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This is the 9th IAE Newsletter
in a series on Credibility and
Credibility and Validity of Information Part 9: The Meaning of Human Existence
Emeritus Professor of Education
University of Oregon
“History makes little sense without
prehistory, and prehistory makes little sense without biology….
Knowledge of prehistory and biology is increasing rapidly, bringing
into focus how humanity originated and why a species like our own
exists on this planet.” (E.O. Wilson; American biologist, researcher,
and author; 1929-.)
Since early times, humans have been mystified by such natural phenomena
as weather cycles, illness, and life itself. They often ascribed
spiritual forces as the cause.
The world-renowned biologist and two-time Pulitzer Prize winner E.O.
Wilson suggests that religions developed across the world to explain
these mysteries and emerging spiritual beliefs. He discusses this
phenomenon in his new book, The Meaning of Human Existence
(2014). This article, and the next article in the Credibility and
Validity of Information series on how to determine credibility/validity
in scholarship, will explore two different perspectives of religious
systems. Although Wilson acknowledges the widespread credibility and
probably innate reality of religious belief, he doesn't accept its
objective validity. He supports what he considers valid scientific
perspectives. In the next article, theologian Norm Metzler accepts
religion per se as a valid explanation of spiritual/natural phenomena,
and describes how one can determine the credibility of the variety of
religious belief systems.
Wilson explains his beliefs from past, present, and future
perspectives. The overriding issue relates to the meaning of life.
Wilson argues that life is an accident of evolutionary history and not
the intention of a designer. History's gradual unfolding is obedient
only to the general laws of the Universe. Our Past
At some point in the distant past the Big Bang initiated
the earth's time/space journey. Our planet, capable of producing life
as we have experienced it, emerged among the objects formed. Living
forms emerged on earth 3.5 billion years ago and eukaryotes (cells with
a nucleus) emerged about two billion years ago. The emergence of
nuclear DNA/RNA allowed for differentiation within and among species.
Among the hundreds of thousands of animal species that emerged, only 20
are eusocial, cooperatively rearing their young and dividing labor. The
division of labor basically involved risky foraging and safer
nest-maintenance and parenting.
The eusocial species include two mammals, humans (homo sapiens) and two
species of African mole rats; plus fourteen insect species and three
coral dwelling marine shrimp. None of the non-human animals has a large
enough brain to create a scientific/technological culture. (Wilson,
2014. p 18-20).
Anatomically modern humans with advanced forms of consciousness emerged
about 200,000 years ago. The expansion of our brain's cortex enhanced
curiosity about such mysteries as those mentioned above. Humans became
a social species and so had to learn how to live together. This
initially occurred through cooperative kinship interactions. Although
humans wouldn’t understand the biological mechanisms for many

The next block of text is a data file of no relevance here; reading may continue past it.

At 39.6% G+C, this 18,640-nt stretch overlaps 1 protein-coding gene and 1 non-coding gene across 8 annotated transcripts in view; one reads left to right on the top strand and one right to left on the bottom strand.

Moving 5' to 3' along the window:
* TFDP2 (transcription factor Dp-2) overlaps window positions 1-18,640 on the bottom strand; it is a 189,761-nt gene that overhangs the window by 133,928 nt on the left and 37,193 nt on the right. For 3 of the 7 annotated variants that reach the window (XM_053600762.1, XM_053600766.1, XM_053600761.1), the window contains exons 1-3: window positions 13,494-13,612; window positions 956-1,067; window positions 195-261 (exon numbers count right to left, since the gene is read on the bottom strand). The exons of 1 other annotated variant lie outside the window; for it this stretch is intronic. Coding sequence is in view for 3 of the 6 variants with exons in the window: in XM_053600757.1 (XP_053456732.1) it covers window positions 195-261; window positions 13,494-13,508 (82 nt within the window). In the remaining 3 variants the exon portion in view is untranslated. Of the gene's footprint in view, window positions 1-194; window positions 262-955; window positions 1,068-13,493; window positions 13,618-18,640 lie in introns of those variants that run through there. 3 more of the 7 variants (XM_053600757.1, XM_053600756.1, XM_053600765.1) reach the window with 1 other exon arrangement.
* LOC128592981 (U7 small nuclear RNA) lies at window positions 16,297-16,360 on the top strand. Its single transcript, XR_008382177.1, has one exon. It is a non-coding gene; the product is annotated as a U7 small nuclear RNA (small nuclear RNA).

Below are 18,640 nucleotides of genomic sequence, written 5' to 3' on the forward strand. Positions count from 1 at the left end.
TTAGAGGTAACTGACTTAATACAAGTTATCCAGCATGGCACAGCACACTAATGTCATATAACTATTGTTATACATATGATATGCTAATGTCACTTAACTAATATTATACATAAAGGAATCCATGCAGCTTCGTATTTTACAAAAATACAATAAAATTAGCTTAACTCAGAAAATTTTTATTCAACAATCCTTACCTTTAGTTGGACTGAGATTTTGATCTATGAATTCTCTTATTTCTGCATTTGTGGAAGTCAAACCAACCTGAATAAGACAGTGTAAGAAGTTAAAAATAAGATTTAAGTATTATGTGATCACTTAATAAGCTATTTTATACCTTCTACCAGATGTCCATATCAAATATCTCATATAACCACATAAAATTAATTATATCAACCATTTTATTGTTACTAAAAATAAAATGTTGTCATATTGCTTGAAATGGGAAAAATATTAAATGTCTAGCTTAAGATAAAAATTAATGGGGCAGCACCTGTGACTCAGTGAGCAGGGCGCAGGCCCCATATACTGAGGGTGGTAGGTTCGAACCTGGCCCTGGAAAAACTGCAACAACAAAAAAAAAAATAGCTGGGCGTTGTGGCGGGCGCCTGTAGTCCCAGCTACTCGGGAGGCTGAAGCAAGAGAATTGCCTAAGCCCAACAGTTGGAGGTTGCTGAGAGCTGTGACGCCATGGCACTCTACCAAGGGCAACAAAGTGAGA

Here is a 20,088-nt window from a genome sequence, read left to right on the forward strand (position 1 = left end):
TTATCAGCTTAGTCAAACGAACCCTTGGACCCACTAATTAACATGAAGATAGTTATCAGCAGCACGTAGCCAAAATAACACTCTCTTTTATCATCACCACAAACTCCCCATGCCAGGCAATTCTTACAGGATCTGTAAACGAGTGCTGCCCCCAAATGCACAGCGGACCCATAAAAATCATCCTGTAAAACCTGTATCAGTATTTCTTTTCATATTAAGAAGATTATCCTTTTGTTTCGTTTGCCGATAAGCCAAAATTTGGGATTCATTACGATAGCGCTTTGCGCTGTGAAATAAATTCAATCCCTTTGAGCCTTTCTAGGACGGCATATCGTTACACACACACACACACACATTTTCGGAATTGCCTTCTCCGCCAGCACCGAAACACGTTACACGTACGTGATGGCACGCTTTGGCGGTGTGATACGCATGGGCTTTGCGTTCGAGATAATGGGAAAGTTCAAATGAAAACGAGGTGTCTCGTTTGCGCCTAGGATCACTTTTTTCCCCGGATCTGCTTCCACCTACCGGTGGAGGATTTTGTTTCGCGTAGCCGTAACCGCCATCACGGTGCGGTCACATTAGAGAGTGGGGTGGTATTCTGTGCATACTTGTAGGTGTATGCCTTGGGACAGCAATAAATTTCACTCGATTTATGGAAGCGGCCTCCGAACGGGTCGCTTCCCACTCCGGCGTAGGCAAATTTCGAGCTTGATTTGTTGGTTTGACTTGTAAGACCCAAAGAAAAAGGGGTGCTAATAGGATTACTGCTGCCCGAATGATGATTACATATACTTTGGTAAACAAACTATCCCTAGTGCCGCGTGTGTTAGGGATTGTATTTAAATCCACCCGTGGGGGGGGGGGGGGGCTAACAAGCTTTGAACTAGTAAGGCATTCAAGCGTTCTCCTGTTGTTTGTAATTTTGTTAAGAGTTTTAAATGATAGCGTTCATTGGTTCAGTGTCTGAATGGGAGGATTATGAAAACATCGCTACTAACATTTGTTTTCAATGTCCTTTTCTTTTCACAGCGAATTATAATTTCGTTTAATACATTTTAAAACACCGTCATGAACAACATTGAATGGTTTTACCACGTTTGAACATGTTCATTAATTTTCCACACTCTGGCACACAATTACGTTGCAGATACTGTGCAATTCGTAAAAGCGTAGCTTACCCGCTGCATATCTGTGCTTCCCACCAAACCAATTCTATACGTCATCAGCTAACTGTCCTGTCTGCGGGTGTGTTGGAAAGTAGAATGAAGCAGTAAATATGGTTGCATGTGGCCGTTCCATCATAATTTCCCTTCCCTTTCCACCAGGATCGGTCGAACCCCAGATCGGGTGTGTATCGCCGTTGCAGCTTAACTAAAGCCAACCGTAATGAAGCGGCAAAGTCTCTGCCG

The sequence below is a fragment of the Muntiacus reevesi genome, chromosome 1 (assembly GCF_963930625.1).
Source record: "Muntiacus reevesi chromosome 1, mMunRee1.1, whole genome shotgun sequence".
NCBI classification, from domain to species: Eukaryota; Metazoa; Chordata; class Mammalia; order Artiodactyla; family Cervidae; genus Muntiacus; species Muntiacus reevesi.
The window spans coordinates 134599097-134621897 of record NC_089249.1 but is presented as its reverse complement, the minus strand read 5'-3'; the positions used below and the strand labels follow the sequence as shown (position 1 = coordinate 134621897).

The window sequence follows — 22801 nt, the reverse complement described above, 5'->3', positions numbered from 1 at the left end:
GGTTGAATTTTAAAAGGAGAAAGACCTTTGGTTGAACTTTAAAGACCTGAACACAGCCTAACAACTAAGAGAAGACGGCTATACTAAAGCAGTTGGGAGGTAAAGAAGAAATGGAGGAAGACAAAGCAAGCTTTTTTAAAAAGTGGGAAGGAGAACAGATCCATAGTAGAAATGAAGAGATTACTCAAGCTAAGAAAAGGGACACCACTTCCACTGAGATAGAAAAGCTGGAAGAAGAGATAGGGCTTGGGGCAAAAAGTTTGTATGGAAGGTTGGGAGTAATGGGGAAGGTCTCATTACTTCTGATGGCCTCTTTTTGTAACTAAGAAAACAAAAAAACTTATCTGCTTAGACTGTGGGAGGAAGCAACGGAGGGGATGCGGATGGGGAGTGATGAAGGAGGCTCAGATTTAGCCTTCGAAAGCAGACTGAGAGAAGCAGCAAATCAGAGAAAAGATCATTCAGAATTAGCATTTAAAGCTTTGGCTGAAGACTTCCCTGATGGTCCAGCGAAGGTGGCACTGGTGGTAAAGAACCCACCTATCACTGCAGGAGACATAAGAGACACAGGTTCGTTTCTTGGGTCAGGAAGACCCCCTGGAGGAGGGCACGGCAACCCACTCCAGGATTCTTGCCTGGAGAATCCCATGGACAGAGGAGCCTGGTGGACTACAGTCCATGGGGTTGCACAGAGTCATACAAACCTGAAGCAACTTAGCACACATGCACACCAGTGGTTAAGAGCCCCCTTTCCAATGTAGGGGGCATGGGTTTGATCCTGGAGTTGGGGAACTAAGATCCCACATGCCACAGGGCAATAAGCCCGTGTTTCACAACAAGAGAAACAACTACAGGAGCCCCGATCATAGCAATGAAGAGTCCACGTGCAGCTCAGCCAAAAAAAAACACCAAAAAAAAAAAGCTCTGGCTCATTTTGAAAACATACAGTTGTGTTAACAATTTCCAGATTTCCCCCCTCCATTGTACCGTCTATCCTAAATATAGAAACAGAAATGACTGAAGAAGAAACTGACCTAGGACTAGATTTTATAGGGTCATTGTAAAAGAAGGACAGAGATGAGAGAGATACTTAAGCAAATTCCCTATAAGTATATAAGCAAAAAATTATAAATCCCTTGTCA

millennia, hormonal and cognitive systems (such as those regulated by
oxytocin, vasopressin, and dopamine) emerged to support cooperative
behavior. At some point, kin became tribe, and more complex patterns of
ethical cooperative life occurred. For example, communities initiated
and codified sanctions when various forms of misbehavior created
negative social issues.
Absent physical explanations of mysteries, spiritual explanations
emerged that were combined into religious beliefs. The beliefs were
periodically adapted to new developments, but it wasn't until the last
200 years that scientific developments seriously threatened religious
Agriculture emerged somewhat over 10,000 years ago, and with it the
need to compute costs and keep records, which required further advances
in language and math. Written language began about 5,000 years ago.
Such developments eventually set the stage for science.
So did we evolve as basically competitive or cooperative, helpful or
hurtful, good or evil? Wilson suggests that our behavior exists across
all those ranges, affected by the innateness of biology and the
rationality of culture.
Our search for an appropriate meaningful life led first
to the humanities, whose methods tend towards the analogically
speculative, critical, and historical. The empirical methods of science
emerged several hundred years ago. Both approaches saw meaningful life
as existing within their separate sets of borders. As indicated earlier
in this series, science sought objective validity and the humanities
sought subjective credibility. Divisions occurred in each of the two
systems. Over time, natural science became physics, chemistry, and
biology; and then each of these further split (such as chemistry into
organic and inorganic chemistry).
The same thing occurred in the humanities, which encompass literature,
philosophy, religion, the arts, and the social sciences. Literature
thus includes poetry and prose; and prose includes novels, short
stories, non-fiction, biography, etc. The idea that life's meaning can
be reduced to a unitary system or explanation disappeared.
As the early human brain increased in size and capability, it developed
an improved memory that enhanced recognition, communication, bonding,
and the continuous evaluation of cooperative/competitive behavior. It
also developed technologies that enhanced our sensory/motor
capabilities. From all of this came the intense pleasure of group
membership—the capability to move beyond pure competition in order to
achieve more through cooperation.
Our most extensive experience with the meaning of existence has come
through very long explorations within the humanities. Science attempts
to understand the basic systems that govern the universe. The
humanities are cognitively grounded and so they demonstrate what we
ourselves have discovered about existence through analogy and reality.
Should we ever interact with extraterrestrials, the humanities would